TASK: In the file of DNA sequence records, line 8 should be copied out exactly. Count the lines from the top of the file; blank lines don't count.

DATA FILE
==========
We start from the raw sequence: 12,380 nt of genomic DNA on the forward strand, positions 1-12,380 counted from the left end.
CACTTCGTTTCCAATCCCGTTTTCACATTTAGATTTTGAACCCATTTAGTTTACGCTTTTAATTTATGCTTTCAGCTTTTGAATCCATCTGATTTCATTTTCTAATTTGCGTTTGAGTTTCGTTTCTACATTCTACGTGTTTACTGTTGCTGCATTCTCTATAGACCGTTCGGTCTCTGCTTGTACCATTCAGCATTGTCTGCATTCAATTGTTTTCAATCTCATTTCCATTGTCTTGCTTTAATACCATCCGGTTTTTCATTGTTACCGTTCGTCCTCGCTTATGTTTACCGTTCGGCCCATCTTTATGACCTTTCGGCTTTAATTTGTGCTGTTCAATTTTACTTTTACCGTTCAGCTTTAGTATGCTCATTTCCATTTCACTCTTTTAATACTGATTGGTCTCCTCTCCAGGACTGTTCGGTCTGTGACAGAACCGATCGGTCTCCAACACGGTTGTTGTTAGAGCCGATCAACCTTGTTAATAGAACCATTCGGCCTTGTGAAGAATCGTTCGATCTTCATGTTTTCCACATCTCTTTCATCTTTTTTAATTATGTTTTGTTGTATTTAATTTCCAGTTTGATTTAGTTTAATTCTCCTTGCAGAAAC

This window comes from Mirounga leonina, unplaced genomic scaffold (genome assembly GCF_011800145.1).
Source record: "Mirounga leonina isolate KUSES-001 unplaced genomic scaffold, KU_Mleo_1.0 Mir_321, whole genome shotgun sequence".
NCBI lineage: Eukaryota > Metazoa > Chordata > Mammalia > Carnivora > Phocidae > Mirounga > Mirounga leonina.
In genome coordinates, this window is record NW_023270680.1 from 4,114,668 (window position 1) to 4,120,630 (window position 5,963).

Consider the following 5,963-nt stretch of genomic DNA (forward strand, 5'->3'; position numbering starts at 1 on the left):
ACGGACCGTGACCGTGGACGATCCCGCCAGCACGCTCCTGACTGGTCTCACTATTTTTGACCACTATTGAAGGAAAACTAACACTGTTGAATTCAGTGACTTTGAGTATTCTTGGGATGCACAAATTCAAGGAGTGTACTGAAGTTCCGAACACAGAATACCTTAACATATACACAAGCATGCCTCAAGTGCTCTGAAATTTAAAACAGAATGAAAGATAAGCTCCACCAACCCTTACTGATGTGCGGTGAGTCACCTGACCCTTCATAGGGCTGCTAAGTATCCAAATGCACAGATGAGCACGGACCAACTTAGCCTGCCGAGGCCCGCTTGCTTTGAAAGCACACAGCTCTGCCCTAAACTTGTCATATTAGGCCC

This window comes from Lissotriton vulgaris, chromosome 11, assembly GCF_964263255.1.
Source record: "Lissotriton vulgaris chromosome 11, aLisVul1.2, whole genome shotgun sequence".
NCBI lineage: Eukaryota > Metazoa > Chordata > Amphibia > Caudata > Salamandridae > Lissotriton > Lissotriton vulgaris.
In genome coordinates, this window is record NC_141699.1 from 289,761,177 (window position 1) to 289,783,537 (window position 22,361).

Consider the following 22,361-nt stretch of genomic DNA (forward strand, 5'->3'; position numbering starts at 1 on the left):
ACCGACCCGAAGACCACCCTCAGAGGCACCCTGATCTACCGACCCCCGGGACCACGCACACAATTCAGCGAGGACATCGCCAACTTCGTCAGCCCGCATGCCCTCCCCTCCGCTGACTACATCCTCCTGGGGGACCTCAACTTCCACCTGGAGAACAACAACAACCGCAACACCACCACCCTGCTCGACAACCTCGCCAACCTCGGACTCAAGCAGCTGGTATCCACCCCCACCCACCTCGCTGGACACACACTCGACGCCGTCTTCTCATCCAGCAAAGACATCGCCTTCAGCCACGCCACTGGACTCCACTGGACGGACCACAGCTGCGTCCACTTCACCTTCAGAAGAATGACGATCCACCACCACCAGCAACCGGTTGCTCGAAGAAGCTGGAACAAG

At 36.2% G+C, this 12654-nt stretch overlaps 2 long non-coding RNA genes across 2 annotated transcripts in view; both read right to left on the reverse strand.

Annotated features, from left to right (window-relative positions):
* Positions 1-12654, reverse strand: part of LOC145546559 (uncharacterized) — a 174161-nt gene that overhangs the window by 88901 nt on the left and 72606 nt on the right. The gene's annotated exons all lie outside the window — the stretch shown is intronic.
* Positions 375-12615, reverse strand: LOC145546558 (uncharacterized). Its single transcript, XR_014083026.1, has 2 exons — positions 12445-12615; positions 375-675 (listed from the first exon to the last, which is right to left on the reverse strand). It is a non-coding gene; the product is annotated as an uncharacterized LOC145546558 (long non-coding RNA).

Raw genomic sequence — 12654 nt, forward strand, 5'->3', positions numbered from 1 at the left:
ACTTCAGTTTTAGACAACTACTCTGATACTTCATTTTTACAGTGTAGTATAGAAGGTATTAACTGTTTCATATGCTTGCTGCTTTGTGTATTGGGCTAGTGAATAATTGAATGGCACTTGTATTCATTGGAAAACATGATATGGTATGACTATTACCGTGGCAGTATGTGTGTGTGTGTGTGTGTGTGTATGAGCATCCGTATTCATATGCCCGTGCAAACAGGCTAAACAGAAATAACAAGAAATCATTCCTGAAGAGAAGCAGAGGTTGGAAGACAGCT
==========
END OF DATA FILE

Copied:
ACGGACCGTGACCGTGGACGATCCCGCCAGCACGCTCCTGACTGGTCTCACTATTTTTGACCACTATTGAAGGAAAACTAACACTGTTGAATTCAGTGACTTTGAGTATTCTTGGGATGCACAAATTCAAGGAGTGTACTGAAGTTCCGAACACAGAATACCTTAACATATACACAAGCATGCCTCAAGTGCTCTGAAATTTAAAACAGAATGAAAGATAAGCTCCACCAACCCTTACTGATGTGCGGTGAGTCACCTGACCCTTCATAGGGCTGCTAAGTATCCAAATGCACAGATGAGCACGGACCAACTTAGCCTGCCGAGGCCCGCTTGCTTTGAAAGCACACAGCTCTGCCCTAAACTTGTCATATTAGGCCC